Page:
"We needed to get our legacy accounting package off of our old hardware, and we were at the point where we needed to replace old hardware," she said. All of that would have meant a lot of cost -- probably $10,000 per server, Spencer estimated. The company uses Citrix XenApp to manage the virtualized setup. A third-party company called Moose Logic handles server monitoring, including change management, for Sherron Associates.
New processes needed for virtualized data centers
At Sherron Associates, change management is simple, but at larger midmarket companies with hundreds or even thousands of virtual servers, it's a different story. "Virtualization changes everything -- not just the architecture but even the culture within the business," said Tom Bittman, vice president and chief of research for the infrastructure and operations practice at Gartner Inc. in Stamford, Conn.
But there are business issues that go way beyond the nitty-gritty of virtual data centers to reach into the vitals of IT, Bittman said. In a sense, IT departments at many companies are becoming victims to the success of virtualization. The reason? Because it's so easy to put up virtual machines, business managers often either ask for more than they need or ask for ones they don't need, period. Bittman said that during the past six months, his practice has received more than 1,700 inquiries from CIOs and other IT managers asking how to deal with the abundance of virtual servers in terms of churning through IT resources. The issue is charge-back -- that is, how to get business units to bear their share of the resource costs of virtualization.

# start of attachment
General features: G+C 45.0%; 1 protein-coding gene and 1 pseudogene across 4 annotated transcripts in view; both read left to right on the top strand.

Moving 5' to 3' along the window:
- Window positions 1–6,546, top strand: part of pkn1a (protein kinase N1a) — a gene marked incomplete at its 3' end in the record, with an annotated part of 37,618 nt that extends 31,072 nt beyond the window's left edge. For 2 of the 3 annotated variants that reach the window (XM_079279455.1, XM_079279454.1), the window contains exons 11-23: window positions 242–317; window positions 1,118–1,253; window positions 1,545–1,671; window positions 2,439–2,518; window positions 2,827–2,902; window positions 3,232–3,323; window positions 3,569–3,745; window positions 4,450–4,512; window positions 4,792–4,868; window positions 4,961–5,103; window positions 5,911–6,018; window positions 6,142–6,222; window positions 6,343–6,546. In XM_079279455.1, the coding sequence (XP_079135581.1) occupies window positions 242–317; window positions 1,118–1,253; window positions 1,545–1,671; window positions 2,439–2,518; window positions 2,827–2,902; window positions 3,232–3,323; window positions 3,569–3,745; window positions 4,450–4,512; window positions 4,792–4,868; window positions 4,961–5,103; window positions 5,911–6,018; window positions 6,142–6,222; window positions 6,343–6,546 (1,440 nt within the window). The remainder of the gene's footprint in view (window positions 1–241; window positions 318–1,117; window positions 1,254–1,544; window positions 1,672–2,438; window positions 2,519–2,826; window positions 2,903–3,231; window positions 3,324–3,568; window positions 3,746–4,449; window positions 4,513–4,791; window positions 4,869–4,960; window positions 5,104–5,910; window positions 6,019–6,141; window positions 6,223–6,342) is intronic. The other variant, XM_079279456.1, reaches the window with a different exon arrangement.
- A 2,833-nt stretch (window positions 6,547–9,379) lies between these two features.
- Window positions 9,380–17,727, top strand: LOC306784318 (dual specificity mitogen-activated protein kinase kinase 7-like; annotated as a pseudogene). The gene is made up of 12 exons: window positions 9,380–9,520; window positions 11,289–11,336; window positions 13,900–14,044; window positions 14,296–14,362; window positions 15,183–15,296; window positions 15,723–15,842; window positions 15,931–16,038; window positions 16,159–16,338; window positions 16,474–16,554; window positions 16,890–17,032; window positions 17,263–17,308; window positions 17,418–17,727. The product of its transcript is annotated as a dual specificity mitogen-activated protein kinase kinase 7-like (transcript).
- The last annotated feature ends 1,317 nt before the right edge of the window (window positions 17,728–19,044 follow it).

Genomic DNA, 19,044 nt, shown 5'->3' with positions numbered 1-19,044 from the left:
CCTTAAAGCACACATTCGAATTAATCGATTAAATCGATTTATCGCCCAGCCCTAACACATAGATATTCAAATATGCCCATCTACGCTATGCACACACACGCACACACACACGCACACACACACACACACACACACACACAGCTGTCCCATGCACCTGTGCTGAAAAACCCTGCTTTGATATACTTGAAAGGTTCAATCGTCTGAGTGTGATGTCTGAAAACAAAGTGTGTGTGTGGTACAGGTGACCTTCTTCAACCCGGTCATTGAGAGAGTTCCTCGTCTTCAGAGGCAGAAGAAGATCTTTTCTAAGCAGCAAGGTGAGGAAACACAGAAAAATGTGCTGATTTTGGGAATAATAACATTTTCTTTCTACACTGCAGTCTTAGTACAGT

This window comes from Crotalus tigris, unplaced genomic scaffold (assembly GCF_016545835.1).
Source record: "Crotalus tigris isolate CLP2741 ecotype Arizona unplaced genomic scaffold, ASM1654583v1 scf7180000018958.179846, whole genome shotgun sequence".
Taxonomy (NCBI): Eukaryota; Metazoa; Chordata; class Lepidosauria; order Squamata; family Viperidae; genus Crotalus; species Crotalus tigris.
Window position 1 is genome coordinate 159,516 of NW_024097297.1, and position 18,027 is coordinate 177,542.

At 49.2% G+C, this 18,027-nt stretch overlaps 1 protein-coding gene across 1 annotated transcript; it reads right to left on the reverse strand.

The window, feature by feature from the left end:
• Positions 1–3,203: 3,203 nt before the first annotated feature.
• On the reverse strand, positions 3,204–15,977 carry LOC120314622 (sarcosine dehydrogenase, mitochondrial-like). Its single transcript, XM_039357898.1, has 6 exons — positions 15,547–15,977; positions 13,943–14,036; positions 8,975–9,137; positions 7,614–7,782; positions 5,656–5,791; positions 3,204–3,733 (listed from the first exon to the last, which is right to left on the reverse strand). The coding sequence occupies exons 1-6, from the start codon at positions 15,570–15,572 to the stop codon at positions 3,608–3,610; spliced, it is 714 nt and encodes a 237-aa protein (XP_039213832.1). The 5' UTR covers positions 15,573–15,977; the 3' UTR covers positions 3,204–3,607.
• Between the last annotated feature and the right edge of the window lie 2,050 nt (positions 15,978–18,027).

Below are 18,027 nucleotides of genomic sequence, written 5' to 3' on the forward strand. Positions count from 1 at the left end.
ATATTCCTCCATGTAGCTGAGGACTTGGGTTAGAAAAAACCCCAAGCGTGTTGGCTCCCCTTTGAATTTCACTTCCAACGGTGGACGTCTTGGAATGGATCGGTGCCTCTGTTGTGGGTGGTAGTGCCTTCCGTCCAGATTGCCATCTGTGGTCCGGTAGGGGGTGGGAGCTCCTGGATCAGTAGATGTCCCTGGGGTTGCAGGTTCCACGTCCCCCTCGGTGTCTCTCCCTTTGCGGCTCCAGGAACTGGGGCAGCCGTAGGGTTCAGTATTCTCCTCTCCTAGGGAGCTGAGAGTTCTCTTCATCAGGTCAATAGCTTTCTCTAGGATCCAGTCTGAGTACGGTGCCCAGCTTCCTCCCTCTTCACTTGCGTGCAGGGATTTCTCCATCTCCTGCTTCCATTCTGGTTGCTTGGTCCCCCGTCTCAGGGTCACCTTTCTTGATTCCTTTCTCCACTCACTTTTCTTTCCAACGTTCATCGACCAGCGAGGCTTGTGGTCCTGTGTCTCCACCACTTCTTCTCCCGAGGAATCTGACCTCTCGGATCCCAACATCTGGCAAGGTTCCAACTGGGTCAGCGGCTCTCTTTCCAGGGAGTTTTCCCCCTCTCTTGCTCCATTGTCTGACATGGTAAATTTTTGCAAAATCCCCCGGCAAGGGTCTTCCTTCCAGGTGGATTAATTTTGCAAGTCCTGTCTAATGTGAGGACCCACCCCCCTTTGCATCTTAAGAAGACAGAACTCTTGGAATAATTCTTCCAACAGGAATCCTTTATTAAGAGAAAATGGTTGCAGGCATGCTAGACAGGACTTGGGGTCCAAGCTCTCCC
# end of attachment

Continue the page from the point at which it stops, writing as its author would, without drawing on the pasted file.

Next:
Before virtualization, customers were judicious about server requests. They knew it took a long time to get approval, so they didn't ask for additional servers unless they really needed them. "Now, the business side knows that it takes just two days to get a virtual machine up, so they don't even think about it," Bittman said. "You have to introduce friction into the process. We have to move toward a charge-back system, and we will. We need to treat IT like any other business unit in a company. You have to be able to say 'this business unit, which isn't making any money, is using an inordinate number of IT resources.'
"Virtualization unlocks cloud computing," he added. "Under virtualization, everything in IT becomes a variable resource pool. The business units can no longer be 'service huggers.'"
For many midmarket companies, moving the data center to a 'virtual cloud' either internally or via a third party will become more enticing. "For SMBs, virtual data centers may provide higher quality of service at a lower cost," Bittman said.